When selecting a ladder stability device, it is beneficial to ensure that it will increase the stability of the ladder sufficiently. When window cleaning with ladders less than 6 m long, securing the ladder will depend on a number of factors including:

  • height – the greater the height, the greater the risk;
  • lone work – self-employed cleaners cannot use footed ladders and not all locations may permit the
    use of stability devices;
  • inherent stability of the ladder – the more securely the feet and top are located, e.g. by wedging on the ground or into a corner of a building, the less the risk.

Unstable conditions include:

  • adverse weather conditions, e.g. high winds, rain, snow, ice;
  • uneven ground;
  • loose, unstable surfaces;
  • slippery surfaces, e.g. due to wet leaves or moss;
  • placing at incorrect angle;
  • sloping ground, either in line with or away from the face of the building.

Each of these factors should be carefully considered and assessed when deciding whether an unsecured ladder will be stable enough to allow a window cleaner to work safely.

The Work at Height Regulations 2005 apply to all work at height where there is risk of a fall which is liable to inflict personal injury. These regulations place duties not just on window cleaners but also on building owners who contract them to work at height and to the extent they control the work, and require them to ensure the following:

  • all work at height is properly planned and organised;
  • all work at height takes account of weather conditions that could endanger health and safety;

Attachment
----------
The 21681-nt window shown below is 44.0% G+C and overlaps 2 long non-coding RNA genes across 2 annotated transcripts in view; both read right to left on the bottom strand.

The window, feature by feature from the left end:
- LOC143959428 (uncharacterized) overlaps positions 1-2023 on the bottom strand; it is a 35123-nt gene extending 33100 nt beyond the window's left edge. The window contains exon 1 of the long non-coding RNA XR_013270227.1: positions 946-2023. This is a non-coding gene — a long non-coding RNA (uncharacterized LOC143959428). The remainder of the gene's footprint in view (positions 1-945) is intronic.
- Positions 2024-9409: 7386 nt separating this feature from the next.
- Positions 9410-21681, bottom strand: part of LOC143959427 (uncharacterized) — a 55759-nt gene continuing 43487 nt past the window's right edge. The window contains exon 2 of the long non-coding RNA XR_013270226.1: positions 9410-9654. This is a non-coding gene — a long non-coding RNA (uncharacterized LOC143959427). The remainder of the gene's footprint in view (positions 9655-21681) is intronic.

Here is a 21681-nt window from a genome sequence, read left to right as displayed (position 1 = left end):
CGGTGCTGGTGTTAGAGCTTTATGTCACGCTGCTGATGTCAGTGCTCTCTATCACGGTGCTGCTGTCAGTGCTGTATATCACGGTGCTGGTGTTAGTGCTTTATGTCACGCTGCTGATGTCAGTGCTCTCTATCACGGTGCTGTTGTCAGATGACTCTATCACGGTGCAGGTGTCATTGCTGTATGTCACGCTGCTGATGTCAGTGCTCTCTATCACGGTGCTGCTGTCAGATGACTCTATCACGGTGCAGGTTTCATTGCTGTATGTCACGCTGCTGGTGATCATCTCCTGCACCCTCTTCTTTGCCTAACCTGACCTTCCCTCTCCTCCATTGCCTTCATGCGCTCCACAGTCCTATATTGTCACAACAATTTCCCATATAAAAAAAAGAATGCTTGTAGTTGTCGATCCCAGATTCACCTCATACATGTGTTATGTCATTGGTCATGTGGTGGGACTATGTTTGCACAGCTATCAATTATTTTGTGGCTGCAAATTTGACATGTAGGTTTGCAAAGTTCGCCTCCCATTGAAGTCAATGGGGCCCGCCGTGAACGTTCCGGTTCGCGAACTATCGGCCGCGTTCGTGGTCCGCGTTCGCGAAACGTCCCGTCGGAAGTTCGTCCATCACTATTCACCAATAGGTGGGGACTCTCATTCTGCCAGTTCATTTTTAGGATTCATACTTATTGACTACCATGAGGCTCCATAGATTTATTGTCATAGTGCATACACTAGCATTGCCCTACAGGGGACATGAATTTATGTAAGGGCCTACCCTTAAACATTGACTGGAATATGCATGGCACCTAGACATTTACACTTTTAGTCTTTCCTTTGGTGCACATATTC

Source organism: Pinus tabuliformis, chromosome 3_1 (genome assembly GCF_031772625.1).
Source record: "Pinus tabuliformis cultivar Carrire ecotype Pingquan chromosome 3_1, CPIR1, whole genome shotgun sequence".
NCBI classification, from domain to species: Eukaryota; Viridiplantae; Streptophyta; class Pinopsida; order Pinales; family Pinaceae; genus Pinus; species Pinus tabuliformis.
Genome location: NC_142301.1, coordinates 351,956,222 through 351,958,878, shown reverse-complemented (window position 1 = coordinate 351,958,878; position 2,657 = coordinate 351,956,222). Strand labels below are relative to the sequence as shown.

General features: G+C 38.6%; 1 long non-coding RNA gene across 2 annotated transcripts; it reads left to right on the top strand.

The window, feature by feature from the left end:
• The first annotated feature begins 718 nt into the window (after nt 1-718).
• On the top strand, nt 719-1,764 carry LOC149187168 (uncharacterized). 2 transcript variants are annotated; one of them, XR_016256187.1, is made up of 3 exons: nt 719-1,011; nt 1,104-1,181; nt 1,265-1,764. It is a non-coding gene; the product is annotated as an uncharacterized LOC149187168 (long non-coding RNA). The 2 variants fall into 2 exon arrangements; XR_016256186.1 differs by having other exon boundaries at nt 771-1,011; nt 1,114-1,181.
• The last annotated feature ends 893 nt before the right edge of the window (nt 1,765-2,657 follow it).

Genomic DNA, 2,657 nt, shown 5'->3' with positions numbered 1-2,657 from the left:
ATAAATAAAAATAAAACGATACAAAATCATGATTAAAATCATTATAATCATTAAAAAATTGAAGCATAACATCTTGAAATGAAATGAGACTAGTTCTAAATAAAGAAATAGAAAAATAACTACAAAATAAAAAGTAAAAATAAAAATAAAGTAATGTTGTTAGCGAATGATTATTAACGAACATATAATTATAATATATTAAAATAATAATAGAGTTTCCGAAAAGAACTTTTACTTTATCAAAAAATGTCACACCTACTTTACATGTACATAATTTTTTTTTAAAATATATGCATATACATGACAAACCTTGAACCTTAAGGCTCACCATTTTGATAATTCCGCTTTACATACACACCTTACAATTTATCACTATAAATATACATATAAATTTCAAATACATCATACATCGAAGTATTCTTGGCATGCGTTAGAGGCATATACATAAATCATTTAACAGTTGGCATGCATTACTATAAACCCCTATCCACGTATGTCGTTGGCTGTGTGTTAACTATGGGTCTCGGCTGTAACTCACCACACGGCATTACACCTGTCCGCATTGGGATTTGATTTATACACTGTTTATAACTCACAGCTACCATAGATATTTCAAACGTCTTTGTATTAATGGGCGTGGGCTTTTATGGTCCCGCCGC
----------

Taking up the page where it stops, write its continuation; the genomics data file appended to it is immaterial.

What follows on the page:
• those involved in work at height are trained and competent;
  • the place where work at height is done is safe;
  • equipment for work at height is appropriately inspected;
  • the risks from fragile surfaces are properly controlled;
  • the risks from falling objects are properly controlled.

So here are some important don’ts that we take very seriously at Simmply Clean, when we are cleaning your windows:

  • Don’t overreach.
  • Don’t straddle from a ladder to a nearby foothold.
  • Don’t take a grip on the building and stretch in the opposite direction.
  • Don’t place a ladder on boxes, bricks, drums or other unstable surface to gain extra height.

In summary, we believe that all window cleaners should be suitably trained and competent. They should have appropriate knowledge, and that any gaps in knowledge should be assessed and suitable training and/or supervision provided until competence is achieved. A competent person may be defined as a designated person, suitably trained or qualified by knowledge and practical experience to enable them to:

  • carry out their required duties at their level of responsibility;
  • fully understand any potential hazards related to their work;
  • detect any defects or omissions in that work,
  • recognize any implications for health and safety, and be able to specify appropriate remedial action needed, including refusal to do the work if the danger is too great.

In other words, a competent person should not only be able to identify defects but also assess the likely effect of the defect(s).

We hope this overview of Health & Safety matters demonstrates just that – the health and safety of our cleaning experts, our customers and their property matters to Simmply Clean. In an industry that sadly has more than its fair share of dangerous, risky work practices and a reputation for unreliable, fair-weather operatives we think you will find Simmply Clean’s approach to cleaning your windows or any other of our other cleaning services to be a refreshing change.

Call 07838 745902 for a free estimate or go to the estimates page.